Sunday, March 25, 2007

FresherLonger, EPA, and nano one more time: It's all about labeling ... or not, rather


CNN.com recently picked up the silver nano story again, focusing on the need for more regulations, which seems to be the emerging frame of choice for journalists in this latest wave of nano stories.

Just as a refresher: Until late last year, Amazon.com and SharperImage.com used to sell FresherLonger food containers containing nano silver particles. Now they just sell FresherLonger containers, and all nano references have been removed from their web sites. What happened?

The answer is simple. Late last year, the EPA regulated some nano products. Well, actually, it didn't, really. What the EPA did do, was enforce their own FIFRA (Federal Insecticide, Fungicide, and Rodenticide Act) regulations for some nano-based products using silver particles to kill bacteria and other microorganisms.
"If a product claims to control microorganisms (such as bacteria, mold, mildew, fungi) other than on or in humans or animals, the product is considered to be an antimicrobial product, and such products also are regulated as pesticides. For years, EPA has exempted from the registration requirements for pesticides, certain manufactured items (so-called “articles”) that are formulated with an antimicrobial additive, when the additive functions as a materials preservative (i.e., the additive is intended to protect the article itself from deterioration caused by certain microbes). However, to qualify for this exemption, the additive that is incorporated into the treated article must have been registered with EPA and labeled specifically for the purpose of being used as a materials preservative and the treated article must not be marketed with claims that the treated article or the additive within it have any antimicrobial effect on anything that is outside of the article itself."

(This is based on a more comprehensive overview by Arnold & Porter LLP.)

U.S. retailers acted swiftly. And two things about their decision to pull all nano references from product descriptions are especially noteworthy:

First, companies like Amazon.com or Sharperimage.com simply followed FIFRA regulations and toned down their antimicrobial claims in product descriptions and promotional materials in order to avoid having their food containers regulated as pesticides.

Second, and this is more interesting, some retailers went beyond FIFRA requirements and removed any mention of nanotechnology from their product descriptions, not just the references to antimicrobial qualities or nano silver particles. And in part, this may have been motivated by concerns about public reactions to EPA regulations of nanotechnology, more generally.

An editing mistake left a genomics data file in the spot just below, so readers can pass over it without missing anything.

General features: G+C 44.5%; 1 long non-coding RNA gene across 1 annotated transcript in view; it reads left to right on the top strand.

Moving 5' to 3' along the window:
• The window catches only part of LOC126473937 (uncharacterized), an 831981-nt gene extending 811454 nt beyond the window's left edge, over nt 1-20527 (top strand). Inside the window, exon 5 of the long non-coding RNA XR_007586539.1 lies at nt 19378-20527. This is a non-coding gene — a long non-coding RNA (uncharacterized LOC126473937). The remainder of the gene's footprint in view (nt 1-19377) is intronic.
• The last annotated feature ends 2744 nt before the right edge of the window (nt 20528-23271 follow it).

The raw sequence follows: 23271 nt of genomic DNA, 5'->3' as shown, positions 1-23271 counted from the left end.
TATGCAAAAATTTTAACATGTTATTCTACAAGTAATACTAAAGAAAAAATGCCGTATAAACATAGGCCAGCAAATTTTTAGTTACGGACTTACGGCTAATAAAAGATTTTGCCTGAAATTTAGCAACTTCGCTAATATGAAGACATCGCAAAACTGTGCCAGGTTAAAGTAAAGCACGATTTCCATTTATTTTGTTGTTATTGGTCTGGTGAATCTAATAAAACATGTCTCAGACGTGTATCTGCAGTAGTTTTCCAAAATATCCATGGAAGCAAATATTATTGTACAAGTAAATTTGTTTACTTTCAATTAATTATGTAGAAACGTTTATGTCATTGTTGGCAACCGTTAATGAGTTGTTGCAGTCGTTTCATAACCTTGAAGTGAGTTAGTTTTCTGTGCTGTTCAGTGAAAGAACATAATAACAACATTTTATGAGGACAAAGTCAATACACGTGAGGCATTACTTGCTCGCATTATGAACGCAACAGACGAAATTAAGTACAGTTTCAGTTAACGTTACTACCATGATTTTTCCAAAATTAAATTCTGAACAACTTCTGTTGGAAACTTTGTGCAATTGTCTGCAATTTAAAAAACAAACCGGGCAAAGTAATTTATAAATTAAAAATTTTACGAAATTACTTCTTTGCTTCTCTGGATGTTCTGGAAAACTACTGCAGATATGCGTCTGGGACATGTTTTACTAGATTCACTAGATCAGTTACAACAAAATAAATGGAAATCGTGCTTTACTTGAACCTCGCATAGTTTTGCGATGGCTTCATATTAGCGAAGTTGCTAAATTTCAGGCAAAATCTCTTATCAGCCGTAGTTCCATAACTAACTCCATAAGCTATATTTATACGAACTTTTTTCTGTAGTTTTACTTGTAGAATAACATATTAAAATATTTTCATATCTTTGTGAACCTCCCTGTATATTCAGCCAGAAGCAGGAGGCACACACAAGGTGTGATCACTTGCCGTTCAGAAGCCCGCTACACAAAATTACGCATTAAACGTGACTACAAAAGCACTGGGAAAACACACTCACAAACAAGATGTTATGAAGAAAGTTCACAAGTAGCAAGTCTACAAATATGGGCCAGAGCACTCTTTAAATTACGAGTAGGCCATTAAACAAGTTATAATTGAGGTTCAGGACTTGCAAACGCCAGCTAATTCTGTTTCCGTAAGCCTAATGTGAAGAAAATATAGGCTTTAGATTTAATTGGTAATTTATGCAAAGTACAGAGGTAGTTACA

Ironically, of course, the National Resource Defense Council's (NRDC) strong stance on the labeling issue has produced some unintended consequences. As outlined earlier, FIFRA regulations state that if a product claims to control microorganisms (such as bacteria, mold, mildew, fungi) other than on or in humans or animals, the product is considered to be an antimicrobial product. And by pushing the EPA to regulate FresherLonger and related products under FIFRA in a November 22, 2006 letter, NRDC helped promote a situation that forced companies to either remove antimicrobial claims from their product descriptions or to have their food containers regulated under the Federal Insecticide, Fungicide, and Rodenticide Act.

All the back-and-forth over regulations, labels, and descriptions, so far, has achieved only one thing: The nano descriptions have been removed from products, such as FresherLonger, and consumers can't tell any more if they contain nano silver particles or not. According to the NRDC, of course, that "denies the public's right to know the active ingredient of these products."

Sunday, March 18, 2007

UW Nano Cafe: Nano and public health



PRESS RELEASE:

Join us at 6:30 pm, at the Memorial Union, on UW-Madison campus, 800 Langdon St.

Check 'Today in the Union' on March 22, to see the exact location.

The 4th Nano Café 'Grande' will be a special Nano Café event.
The first three Cafés gave overviews of benefits and risks of nanotechnology.
The 4th Nano Café will focus on Nanotechnology and Public Health, and will deal with the question "is the widespread use of nano-antimicrobials beneficial for public health?."

This concern was raised by citizens at the third Café and discussion of the topic brought on additional questions.

  • What kinds of products include nano-antimicrobials?
  • How do nano-antimicrobials work? What are their effects and benefits?